How’s it going in Bosnia and Herzegovina? How do you feel? Have you settled a bit? Here’s a couple of questions you asked me in the last couple of weeks. So here is my first life (live) update from Sarajevo.
1 || why bosnia and herzegovina?
My husband’s (can we all take a moment to acknowledge that this still sounds weird to me, even after three years of marriage) family lives in Sarajevo and he spent most of his life here as well.
When it became clear that we will move to South Africa sometime this year, we decided to spend the summer in Bosnia and Herzegovina so that he can spend some time with his family and friends. I happily jumped on the opportunity to learn more about his home country, meet his friends and spend more time with his family.
When you have a partner from another country, it’s sometimes difficult to understand their upbringing and childhood, just because it was so different from yours. I really hope to get a closer understanding about his home, education and childhood in the next couple of weeks and months here in Sarajevo.
2 || IS BOSNIA VERY DIFFERENt – DID YOU HAVE A CULTURE SHOCK?
Yes, there are a couple of things that are different from Germany. People are much more open and friendly, everything is way cheaper, you can still smoke in restaurants and traffic is very is bad… but I wouldn’t say I really had a culture shock.
3 || what shouldn't you miss in sarajevo?
I totally love the food and restaurant scene in Sarajevo. There are many great bars and restaurants to discover – I try to save them all in my Sarajevo highlight on Instagram for you to check out if you should ever come here.
4 || is there something you don't like?
You might know that Bosnia and Herzegovina has been torn apart by war in the early 1990s. Following the breakup of the Yugoslav states, a series of war and ethnic conflicts raged through the former Yugoslavian states. War crimes and genocide were conducted in Bosnia and Herzegovina and the country hasn’t recovered from the lives lost and the economic damage since.
Which brings me to my point: Racism and discrimination are still strong there. People are divided according to their ethnicity which is often synonymous with religion. This leaves the country divided into Bosnians (muslim), Serbians (orthodox) and Croats (catholics). The government is just as torn, resulting in high unemployment and bad economic decisions.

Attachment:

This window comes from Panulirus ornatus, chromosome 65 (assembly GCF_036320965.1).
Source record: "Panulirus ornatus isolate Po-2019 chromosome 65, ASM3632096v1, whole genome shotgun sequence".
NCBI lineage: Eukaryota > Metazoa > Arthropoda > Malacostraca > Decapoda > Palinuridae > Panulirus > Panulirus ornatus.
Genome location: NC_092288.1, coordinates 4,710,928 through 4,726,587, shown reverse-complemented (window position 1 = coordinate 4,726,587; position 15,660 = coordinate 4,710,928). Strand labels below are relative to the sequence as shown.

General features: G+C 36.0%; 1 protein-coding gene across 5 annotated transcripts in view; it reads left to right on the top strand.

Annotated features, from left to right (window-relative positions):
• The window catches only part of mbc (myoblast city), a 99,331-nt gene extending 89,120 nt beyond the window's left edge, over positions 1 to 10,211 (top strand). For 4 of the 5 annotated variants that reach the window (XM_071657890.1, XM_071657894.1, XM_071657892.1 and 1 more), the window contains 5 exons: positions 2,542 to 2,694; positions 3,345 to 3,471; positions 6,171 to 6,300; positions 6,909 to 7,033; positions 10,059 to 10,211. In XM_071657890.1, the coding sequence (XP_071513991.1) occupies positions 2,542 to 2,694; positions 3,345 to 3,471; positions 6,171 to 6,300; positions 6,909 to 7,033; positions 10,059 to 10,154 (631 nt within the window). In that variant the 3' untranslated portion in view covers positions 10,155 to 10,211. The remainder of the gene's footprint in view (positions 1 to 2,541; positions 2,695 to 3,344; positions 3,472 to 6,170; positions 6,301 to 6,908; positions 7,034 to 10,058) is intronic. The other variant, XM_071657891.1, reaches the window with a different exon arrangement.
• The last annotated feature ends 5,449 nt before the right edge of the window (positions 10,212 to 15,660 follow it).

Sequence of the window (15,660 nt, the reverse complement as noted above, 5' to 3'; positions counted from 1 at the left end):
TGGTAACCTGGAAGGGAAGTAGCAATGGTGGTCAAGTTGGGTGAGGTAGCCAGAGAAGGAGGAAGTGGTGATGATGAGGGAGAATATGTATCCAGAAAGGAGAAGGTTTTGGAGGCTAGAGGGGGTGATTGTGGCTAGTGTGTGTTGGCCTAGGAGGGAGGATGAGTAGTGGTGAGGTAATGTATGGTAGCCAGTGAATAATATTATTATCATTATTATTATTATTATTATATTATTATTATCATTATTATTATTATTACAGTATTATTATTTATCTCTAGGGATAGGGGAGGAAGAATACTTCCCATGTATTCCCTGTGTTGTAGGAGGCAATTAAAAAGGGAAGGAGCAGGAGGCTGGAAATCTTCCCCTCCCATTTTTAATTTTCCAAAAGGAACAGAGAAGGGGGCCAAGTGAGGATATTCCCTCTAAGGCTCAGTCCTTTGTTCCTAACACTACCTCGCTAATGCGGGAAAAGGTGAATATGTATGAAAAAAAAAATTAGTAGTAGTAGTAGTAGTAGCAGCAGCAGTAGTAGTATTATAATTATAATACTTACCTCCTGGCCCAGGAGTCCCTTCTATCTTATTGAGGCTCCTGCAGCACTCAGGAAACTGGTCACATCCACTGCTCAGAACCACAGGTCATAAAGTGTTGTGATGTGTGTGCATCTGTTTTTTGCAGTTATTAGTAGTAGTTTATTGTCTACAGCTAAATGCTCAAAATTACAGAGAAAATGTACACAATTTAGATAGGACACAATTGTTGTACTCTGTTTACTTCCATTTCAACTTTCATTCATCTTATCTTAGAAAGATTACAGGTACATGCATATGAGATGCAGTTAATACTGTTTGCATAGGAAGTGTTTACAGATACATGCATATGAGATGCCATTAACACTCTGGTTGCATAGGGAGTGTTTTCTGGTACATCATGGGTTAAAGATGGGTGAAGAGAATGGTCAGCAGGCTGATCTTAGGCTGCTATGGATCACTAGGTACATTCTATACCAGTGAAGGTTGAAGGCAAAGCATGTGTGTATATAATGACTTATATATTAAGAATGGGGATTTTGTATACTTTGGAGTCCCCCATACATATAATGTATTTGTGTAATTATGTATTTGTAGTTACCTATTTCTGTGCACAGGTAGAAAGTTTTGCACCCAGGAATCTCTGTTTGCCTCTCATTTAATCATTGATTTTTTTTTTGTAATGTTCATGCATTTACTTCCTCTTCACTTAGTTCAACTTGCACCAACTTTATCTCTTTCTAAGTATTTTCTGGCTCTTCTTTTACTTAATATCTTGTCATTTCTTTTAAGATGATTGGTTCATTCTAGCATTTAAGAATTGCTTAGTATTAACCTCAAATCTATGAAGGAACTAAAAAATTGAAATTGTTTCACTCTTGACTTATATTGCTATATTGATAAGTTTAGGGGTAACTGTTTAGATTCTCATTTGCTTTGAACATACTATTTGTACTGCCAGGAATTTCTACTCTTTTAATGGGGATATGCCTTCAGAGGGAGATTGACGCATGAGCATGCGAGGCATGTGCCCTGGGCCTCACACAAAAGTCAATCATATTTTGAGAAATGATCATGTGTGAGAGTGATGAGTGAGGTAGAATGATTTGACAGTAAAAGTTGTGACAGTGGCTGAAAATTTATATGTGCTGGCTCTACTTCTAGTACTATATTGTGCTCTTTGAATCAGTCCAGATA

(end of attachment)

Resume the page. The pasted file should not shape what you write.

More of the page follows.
I am far from understanding the whole conflict but I can feel tension, resignation and loss of perspective in many people even though they are still trying their best.
5 || what does it feel like to live in a muslim country?
51 percent of the population in Bosnia and Herzegovina is Muslim, in Sarajevo the number is as high as 80 percent. Many people are not very religious though but use religion as a synonym for the ethnic background.
You will hear the Muezzin in Sarajevo as well as church bells on a Sunday and some restaurants in the city center won’t sell alcohol.
But to be honest, Bosnia and Herzegovina doesn’t feel like a restrictive Muslim country at all, people are open and progressive. And even if I had to adhere to some cultural and religious rules I wouldn’t mind – after all, I am a guest here!
6 || are you still working?
I am very lucky to have an amazing, open-minded and technically experienced boss how allows me to work remotely from home – wherever home is. So for now, I will keep my job with the German communication and PR agency I have worked for in the last couple of years already.
7 || do you speak any bosnian?
I did a Croatian class (which is basically the same language as Bosnian) when we still lived in Munich and am officially language level B2. Accents, dialects and the speed with which people speak makes it very different to even understand basic things though.
I have to be honest: The language has been my biggest challenge here so far. In big groups it’s difficult to be part of the conversation and I am still very shy to speak – even though I know that it’s the easiest way to break my tongue.
8 || are you staying in touch with your friends back home?
YES, of course! It’s not the first time that I live abroad and during my time in South Africa and the Czech Republic I learned that people that want to stay in touch, will stay and touch and people you want to be part of your life, will keep on being part of your life.
I have a group of friends that is very spread out from Spain to Brazil to South Africa and all over Germany so we are used to staying in touch without seeing each other much.
I have to admit though that the last couple of months, the insecurity, the waiting have taken their toll and I haven’t been the best friend during the whole moving process. I just didn’t feel like talking on the phone, I was exhausted and anxious.
So know I am happy to catch up with everyone. And on a sidenote: You always have to invest in your friendships, not only when you live abroad. But that shouldn’t be anything new for you 🙂